Back aboard the Warrior, Commodore Harwood was all smiles, (he could almost feel the knighthood "arise Sir Henry"). A flurry of signals and orders ensued. The Walrus was launched and was to provide invaluable assistance in the coming hours. The Warrior was ordered into the lead with the two 6" cruisers astern, full speed was ordered and the signal 'Chase" was raised to the masthead. The Exeter and Cumberland reported in that they were 60 miles south of the Commodores position and should be in a position to intercept the Graf Spee in 30-40 minutes at the current closing speed. The jaws of the trap were about to spring. The Graf Spee was 20 miles in the lead and it would take some time for the British ships to catch up and be within effective firing range. Ten minutes later the Graf Spee opened fire with its after turrets three guns. While no hits were scored it was an uncomfortable feeling to know your enemy outranged you.
Aboard the Graf Spee, Kapitan Langsdorf thought his chances were about 50/50 to reach neutral waters when the forward lookout reduced his chances to zero. "Cruisers in sight to the south!" The main gun battle was about to begin. Kapitan Langsdorf knew his best chance was to engage the cruisers to the south and hope to blast a way through them. He ordered a change of course enough to allow his after turret to bear on the two cruisers and kept on.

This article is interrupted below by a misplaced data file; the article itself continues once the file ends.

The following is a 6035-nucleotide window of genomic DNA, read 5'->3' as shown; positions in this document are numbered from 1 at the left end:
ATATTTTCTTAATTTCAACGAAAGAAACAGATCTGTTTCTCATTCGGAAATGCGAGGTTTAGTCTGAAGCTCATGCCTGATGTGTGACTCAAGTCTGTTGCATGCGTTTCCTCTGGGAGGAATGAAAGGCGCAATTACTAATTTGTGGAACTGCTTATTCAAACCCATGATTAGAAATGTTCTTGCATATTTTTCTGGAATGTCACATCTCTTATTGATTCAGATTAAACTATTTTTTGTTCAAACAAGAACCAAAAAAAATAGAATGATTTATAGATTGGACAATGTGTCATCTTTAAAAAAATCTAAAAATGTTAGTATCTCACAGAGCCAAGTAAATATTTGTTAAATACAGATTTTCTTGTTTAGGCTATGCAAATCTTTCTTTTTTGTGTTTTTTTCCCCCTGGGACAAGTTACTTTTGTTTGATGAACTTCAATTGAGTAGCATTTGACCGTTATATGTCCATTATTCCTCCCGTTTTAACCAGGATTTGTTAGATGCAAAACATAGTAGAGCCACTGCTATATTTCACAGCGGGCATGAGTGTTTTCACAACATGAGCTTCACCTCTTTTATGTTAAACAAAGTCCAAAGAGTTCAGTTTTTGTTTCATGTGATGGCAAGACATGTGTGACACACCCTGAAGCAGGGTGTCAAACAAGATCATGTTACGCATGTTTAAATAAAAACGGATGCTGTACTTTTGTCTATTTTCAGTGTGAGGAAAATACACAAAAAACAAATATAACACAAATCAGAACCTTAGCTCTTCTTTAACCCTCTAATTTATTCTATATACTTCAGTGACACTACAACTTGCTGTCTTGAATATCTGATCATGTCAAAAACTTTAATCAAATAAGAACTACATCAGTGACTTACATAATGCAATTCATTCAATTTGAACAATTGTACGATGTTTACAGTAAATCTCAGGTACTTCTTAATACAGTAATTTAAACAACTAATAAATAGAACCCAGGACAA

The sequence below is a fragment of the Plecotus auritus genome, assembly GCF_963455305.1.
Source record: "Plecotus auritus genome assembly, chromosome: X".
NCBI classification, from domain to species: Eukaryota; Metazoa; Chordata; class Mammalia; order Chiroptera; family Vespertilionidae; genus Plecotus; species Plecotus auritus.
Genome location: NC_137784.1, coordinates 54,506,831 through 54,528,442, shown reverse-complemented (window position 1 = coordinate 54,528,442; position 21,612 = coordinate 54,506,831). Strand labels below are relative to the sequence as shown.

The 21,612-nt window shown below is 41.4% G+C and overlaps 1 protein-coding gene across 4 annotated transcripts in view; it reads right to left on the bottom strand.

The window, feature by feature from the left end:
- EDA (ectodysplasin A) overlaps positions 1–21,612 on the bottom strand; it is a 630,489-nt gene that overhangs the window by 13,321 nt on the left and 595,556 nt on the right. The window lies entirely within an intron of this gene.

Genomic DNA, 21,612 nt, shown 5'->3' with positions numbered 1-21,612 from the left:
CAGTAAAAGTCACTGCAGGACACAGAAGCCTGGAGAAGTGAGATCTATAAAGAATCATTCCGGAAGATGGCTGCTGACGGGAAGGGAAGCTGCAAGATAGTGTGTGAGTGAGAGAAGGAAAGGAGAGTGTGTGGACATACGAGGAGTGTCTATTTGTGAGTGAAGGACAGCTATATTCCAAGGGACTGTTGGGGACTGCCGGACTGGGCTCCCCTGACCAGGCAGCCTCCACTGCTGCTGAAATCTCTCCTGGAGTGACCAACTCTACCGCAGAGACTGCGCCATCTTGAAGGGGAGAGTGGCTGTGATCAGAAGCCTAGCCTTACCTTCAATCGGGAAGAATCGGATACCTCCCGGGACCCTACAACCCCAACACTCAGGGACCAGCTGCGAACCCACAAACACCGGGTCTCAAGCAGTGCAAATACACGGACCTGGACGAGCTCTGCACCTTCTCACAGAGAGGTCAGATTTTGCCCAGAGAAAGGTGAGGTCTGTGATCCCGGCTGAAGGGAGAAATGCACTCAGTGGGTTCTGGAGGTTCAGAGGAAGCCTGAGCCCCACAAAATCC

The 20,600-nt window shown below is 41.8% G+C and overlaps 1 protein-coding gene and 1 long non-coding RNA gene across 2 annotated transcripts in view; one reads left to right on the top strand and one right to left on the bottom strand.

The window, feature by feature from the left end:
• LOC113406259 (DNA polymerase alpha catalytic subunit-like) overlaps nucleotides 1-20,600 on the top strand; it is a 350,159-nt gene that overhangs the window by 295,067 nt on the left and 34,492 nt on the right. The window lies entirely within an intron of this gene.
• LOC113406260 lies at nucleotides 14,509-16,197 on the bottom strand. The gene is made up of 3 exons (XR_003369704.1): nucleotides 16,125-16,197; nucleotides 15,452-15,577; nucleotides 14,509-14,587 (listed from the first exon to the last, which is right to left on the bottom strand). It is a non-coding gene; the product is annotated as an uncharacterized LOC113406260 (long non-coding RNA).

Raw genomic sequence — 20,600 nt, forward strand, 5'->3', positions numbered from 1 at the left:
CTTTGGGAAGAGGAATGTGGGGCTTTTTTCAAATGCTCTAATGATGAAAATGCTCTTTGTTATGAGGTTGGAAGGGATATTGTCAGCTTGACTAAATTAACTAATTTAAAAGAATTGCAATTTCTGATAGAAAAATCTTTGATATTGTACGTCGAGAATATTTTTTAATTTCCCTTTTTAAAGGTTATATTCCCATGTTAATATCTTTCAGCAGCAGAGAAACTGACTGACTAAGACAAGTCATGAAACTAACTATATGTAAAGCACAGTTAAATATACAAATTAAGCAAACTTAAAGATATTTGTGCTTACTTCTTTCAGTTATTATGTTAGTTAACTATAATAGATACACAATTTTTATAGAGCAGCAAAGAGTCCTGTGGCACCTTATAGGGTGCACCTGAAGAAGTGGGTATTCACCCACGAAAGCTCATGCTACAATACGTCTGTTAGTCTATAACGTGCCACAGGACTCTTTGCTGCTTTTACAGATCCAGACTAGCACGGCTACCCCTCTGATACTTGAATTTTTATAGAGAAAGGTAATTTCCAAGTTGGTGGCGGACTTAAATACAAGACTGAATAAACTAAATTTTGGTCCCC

The Cumberland and Exeter also turned to bring all turrets to bear, the 7.5"/8" guns opening fire at 30,000 yards and closing. While the 7.5" shells may not have been able to penetrate the Graf Spees armour, at that range, they could damage and destroy all the minor weaponry and systems. An early hit burnt out the aircraft that was being readied for launching causing a petrol fire amidships. Several of the 5.9" and 4.1" were put out of action from subsequent hits. The reason the two cruisers were able to hit the Graf Spee at the longer ranges? The Walrus launched by the Warrior was spotting for them. 30 minutes later the first shells from the Warrior arrived signalling the end. An hour later the Graf Spee was a burning wreck, all its guns out of action, but its flag still flying. Manchester was ordered to sink the hulk with torpedoes. Three torpedo hits caused more internal explosions and the mighty Graf Spee rolled over and sank. Only 144 of its crew were pulled from the water, Kapitan Langsdorf was not among the survivors.
To cries of "The Navies here!!" sailors from Captain Vians Tribal class destroyer storm aboard the Altmark in a Norwegian fjord rescuing hundreds of survivors from Graf Spees victims. The Altmark had run out of supplies for the Graf Spee and had been ordered home by Kapitan Langsdorf with all the prisoners aboard. The ship sunk in the South Atlantic was the Graf Spee's second supply ship.